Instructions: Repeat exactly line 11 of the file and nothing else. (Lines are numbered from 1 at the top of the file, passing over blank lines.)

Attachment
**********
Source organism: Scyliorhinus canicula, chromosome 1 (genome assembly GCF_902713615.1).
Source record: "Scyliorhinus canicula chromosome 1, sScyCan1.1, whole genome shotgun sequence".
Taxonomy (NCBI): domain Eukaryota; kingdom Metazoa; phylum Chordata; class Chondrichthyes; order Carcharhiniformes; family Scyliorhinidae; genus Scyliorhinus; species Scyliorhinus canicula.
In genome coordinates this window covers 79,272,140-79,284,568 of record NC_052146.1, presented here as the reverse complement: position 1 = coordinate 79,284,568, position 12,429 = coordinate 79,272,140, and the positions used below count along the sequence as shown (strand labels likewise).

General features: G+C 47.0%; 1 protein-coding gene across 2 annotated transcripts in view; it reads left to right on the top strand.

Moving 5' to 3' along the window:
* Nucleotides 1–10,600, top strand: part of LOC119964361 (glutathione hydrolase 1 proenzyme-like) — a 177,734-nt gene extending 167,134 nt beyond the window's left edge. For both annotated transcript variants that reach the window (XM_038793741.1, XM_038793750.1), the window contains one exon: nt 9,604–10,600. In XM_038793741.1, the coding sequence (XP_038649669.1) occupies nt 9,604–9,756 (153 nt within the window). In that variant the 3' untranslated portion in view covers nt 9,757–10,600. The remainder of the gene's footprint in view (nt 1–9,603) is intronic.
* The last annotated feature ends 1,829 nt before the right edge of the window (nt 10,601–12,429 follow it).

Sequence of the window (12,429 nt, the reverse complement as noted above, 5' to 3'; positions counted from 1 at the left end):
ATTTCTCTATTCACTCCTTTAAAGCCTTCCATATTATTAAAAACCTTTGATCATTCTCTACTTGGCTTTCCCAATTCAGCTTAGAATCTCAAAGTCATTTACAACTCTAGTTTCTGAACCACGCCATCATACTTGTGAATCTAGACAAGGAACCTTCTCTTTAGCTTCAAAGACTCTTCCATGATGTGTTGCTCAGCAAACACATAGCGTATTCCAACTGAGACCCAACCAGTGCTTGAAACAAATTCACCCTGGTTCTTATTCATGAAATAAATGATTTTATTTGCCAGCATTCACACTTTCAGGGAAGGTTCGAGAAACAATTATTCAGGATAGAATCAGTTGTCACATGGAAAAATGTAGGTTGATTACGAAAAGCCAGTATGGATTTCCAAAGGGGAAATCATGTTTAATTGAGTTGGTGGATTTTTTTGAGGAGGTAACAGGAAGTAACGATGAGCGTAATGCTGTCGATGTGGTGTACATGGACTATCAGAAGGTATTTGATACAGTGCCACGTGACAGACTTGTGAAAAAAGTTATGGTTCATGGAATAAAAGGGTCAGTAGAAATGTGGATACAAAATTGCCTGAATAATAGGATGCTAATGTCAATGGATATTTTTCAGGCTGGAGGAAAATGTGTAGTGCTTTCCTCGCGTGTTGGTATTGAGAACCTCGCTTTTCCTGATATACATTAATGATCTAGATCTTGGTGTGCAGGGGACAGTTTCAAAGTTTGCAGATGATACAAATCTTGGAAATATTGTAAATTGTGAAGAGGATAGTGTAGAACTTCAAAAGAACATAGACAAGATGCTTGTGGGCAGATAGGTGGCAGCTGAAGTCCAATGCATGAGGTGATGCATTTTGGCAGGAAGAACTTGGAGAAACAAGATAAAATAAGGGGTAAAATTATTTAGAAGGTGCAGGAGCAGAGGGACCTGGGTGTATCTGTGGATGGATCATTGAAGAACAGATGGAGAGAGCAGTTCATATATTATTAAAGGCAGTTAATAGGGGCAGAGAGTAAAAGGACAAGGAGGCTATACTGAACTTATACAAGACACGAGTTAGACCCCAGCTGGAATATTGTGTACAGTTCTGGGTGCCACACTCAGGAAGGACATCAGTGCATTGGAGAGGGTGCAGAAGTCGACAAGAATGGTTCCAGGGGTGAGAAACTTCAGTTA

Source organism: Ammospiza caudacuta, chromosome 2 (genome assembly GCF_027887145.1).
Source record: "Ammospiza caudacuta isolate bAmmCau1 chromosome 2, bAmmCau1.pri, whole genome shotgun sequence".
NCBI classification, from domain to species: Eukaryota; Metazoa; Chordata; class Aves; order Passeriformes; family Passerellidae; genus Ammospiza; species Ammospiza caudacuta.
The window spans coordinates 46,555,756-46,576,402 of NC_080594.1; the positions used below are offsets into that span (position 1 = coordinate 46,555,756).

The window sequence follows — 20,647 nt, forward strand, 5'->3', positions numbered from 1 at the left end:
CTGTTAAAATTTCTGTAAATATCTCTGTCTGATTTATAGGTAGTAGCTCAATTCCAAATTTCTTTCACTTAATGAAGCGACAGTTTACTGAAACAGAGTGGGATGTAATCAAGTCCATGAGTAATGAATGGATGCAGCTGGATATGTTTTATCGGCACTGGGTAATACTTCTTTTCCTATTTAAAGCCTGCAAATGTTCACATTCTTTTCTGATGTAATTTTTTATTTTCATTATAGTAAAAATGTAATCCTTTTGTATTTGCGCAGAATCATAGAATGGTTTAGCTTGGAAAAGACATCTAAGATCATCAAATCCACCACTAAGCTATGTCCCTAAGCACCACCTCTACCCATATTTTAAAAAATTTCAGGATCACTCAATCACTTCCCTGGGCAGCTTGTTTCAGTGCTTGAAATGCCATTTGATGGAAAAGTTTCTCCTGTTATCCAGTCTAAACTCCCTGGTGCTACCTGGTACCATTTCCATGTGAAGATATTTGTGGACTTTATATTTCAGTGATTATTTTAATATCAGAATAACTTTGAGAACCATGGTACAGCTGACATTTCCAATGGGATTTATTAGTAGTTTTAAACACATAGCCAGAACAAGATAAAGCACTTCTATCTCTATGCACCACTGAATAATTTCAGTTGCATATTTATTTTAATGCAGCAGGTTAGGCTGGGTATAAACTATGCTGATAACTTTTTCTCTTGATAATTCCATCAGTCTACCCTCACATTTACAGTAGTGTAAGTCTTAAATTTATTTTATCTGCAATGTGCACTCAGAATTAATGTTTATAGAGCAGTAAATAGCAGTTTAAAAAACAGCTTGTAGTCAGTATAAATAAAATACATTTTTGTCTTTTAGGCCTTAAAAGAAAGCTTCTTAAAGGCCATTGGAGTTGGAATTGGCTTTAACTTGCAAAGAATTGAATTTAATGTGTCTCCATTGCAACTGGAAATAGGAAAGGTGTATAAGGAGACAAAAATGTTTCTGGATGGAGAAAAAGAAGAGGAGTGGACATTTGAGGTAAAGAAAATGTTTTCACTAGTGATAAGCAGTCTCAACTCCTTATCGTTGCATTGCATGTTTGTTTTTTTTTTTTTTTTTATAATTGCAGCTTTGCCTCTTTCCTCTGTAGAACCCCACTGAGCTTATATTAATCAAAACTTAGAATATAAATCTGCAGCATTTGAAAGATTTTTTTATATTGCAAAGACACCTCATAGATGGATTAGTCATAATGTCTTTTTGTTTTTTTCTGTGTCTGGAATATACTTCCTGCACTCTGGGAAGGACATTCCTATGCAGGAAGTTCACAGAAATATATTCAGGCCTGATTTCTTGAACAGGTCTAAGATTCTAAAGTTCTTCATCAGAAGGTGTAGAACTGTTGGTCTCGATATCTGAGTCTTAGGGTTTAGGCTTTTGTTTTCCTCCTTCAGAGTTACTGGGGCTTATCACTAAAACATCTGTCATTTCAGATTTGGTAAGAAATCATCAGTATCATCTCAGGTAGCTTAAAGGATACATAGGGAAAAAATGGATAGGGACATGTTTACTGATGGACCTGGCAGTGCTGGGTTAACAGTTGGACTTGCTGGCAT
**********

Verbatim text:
Source organism: Ammospiza caudacuta, chromosome 2 (genome assembly GCF_027887145.1).